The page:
In another experiment, red-bellied newts were moved from Danfield Creek to Jim Creek five air miles away. By the second year, 134 of the original 730 relocated newts had made it back to Danfield Creek. Many of the original Danfield newts were captured in land traps on ridges between the two creeks, again showing that they returned over land. Interestingly, Pepperwood Creek is situated in a canyon between these two other creeks, and at least in the first two years of this experiment, a few dozen of the Danfield newts temporarily stopped in Pepperwood Creek but then subsequently continued on to Danfield Creek.

After many years of research into the red-bellied newt's fidelity to its breeding stream, much of it funded by the National Science Foundation, Twitty concluded:
Homing seems to be an all-or-none phenomenon: the animals either accept the release sites - as they seldom do - or, once initiating the return journey, refuse to stop short of its completion . . . the route taken by the homing animals is almost entirely on land, along the mountainside, not in the stream channel itself. The extreme roughness of the terrain, cut at frequent intervals by deep gullies makes the homing journey all the more difficult and accordingly all the more impressive.
If the weather was rainy or overcast in the winter or early spring, we sometimes found red-bellied newts climbing up steep slopes in the Stevens Creek watershed. It was difficult to follow them up such rough terrain and to be patient with their newt speed.   
When we found red-bellied newts in the Stevens Creek watershed, we tried to detect a pattern of where they were moving. Winter rains should have signaled their appearance from underground, terrestrial feeding and then migration to their breeding waters, yet we were often confused to find red-bellied newts doggedly heading up a steep incline or tumbling down a trail bank, and not in a direction that would have been the easiest route to Stevens Creek. After reading Twitty's homing experiments, we realized how capable these newts were of crossing long distances and rugged terrain, and that perhaps the main stem of Stevens Creek was not their ultimate destination. We rechecked the topographical maps for all the blue lines indicating tributaries and tried again to line up the dots of our observations with some type of newt route. We noticed that we were finding many more newts migrating on land and very few newts in the water. Were we missing the actual breeding season or was there another tributary for us to discover? Just where was our Pepperwood Creek?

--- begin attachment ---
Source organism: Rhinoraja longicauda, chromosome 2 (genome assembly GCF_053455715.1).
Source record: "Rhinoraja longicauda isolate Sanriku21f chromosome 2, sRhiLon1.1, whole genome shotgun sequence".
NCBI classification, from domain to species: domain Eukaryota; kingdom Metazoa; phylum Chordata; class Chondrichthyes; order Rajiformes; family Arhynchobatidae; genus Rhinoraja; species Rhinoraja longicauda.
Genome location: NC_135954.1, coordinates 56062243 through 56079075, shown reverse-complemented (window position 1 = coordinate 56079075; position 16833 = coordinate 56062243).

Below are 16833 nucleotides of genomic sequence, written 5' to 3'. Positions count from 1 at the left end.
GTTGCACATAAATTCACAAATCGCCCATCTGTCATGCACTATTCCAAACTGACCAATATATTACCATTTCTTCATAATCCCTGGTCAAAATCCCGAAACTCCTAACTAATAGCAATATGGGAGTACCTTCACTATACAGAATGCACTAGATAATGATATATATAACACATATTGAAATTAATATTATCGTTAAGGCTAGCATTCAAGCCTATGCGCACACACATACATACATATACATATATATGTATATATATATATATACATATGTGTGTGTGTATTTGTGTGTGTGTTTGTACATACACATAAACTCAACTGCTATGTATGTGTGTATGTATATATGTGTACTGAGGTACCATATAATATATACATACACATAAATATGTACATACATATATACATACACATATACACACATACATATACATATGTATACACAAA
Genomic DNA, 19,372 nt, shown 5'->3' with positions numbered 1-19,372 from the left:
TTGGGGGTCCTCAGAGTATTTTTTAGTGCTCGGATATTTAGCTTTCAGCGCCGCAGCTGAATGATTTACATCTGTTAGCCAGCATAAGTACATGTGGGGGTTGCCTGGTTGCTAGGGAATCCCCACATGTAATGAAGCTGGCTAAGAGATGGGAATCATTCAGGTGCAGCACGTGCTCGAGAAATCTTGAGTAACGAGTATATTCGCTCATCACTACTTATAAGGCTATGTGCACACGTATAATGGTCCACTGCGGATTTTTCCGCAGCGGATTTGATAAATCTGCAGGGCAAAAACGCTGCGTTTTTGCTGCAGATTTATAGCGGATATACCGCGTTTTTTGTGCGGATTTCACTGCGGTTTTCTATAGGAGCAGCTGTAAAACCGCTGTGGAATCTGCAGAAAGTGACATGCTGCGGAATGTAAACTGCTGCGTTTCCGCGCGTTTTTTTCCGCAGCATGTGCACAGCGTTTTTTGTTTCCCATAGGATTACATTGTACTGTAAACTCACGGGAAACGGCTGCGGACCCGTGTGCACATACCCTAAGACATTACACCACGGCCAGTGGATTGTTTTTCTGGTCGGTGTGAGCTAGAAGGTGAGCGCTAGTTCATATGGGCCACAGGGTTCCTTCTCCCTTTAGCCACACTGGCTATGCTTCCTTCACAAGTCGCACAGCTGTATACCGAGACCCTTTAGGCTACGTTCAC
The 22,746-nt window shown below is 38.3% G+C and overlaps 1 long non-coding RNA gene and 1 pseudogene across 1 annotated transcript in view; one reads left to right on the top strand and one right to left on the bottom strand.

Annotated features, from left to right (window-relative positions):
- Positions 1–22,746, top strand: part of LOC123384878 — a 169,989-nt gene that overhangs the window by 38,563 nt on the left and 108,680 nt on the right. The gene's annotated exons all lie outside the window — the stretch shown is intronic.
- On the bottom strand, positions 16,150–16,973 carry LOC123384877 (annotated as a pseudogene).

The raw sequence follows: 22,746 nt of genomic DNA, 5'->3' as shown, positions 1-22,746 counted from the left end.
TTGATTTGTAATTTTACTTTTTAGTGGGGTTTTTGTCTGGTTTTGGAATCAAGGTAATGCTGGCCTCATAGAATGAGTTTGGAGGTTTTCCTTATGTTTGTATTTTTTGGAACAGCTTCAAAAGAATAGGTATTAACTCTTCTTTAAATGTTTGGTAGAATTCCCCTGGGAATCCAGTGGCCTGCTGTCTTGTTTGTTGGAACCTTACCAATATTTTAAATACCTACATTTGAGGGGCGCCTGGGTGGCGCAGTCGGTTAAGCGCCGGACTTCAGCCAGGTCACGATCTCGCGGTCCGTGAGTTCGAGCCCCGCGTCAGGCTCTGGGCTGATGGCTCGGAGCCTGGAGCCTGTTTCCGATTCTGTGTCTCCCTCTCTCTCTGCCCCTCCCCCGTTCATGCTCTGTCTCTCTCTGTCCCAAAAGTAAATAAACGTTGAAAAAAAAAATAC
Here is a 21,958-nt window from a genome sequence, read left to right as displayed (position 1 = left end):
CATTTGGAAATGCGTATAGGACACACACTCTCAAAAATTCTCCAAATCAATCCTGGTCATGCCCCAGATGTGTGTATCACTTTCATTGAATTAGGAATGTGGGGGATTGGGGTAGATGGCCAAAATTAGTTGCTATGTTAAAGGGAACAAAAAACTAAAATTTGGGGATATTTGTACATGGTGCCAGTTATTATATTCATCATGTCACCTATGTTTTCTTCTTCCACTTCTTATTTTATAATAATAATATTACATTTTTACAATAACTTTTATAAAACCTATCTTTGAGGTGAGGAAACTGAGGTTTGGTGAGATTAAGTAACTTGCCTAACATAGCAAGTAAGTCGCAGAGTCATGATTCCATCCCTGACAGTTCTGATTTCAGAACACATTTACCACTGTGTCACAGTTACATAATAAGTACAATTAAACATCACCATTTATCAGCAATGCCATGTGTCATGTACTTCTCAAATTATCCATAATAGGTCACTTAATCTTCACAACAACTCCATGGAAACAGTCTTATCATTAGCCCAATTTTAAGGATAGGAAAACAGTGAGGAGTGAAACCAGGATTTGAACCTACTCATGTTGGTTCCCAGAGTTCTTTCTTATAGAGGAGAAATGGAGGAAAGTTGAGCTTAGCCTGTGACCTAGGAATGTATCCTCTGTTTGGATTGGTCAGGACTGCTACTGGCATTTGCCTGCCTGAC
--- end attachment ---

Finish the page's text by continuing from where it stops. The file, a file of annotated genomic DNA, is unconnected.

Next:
Newts frequently surprised us during our Stevens Creek surveys by tumbling down trail banks and diving off barriers only to land on their backs. With waving of red palms and some tail whipping, they quickly flipped themselves over unhurt and continued on their way.   
Twitty and students went on to test other aspects of the newt's homing ability including what senses may aid them in orientation. The Twitty team surgically removed eyes and snipped the olfactory nerves of newts and repeated some of the relocation experiments or invented new experiments with various contraptions. These experiments were in their early stages by 1965 and the Twitty team had tentatively concluded that the loss of eyesight negatively affected the ability of many newts to feed, however, it did not appear to be a primary deterrent to the skinny newts' ability to return to their breeding stream. Olfactory-deprived newts were less likely to return to their home stream. However, the initial experimental results were confounded by the ability of newts to regenerate their olfactory nerves within 3 years (as determined by dissection of the returned newts), and new olfactory studies were under consideration.

We would occasionally find California newts with abnormal growths in the Stevens Creek watershed. This California newt had two additional small feet growing behind its left hind leg. 5/9/2010.   
Sometimes I would choke when I got to the parts in Dr. Twitty's publications about snipping off toes of the newts, removing legs, opening up their skulls to clip the olfactory nerves, and relocating newts farther and farther away as part of their experiments to test the red-bellied newts' incredible ability to return to their breeding streams. Frankenstein of the salamander world, I heard someone describe him. I was conflicted by my need to know more about the behavior of red-bellied newts to interpret the circumstances of the lost population at Stevens Creek and my aversion to some of the experimental practices commonly used back then. Yet at that time, these types of animal behavior experiments were not unusual and less invasive techniques were not available.

This California newt had an extra right hind leg. The upper leg would rotate in circles similar to the pattern taken by the operational lower leg. 2/10/2014   
Twitty was not without remorse when handling these handicapped newts. When describing one of the sight experiments in which red-bellied newts were blinded and then marked by removing one hind limb and displaced one-quarter of a mile downstream, he shared: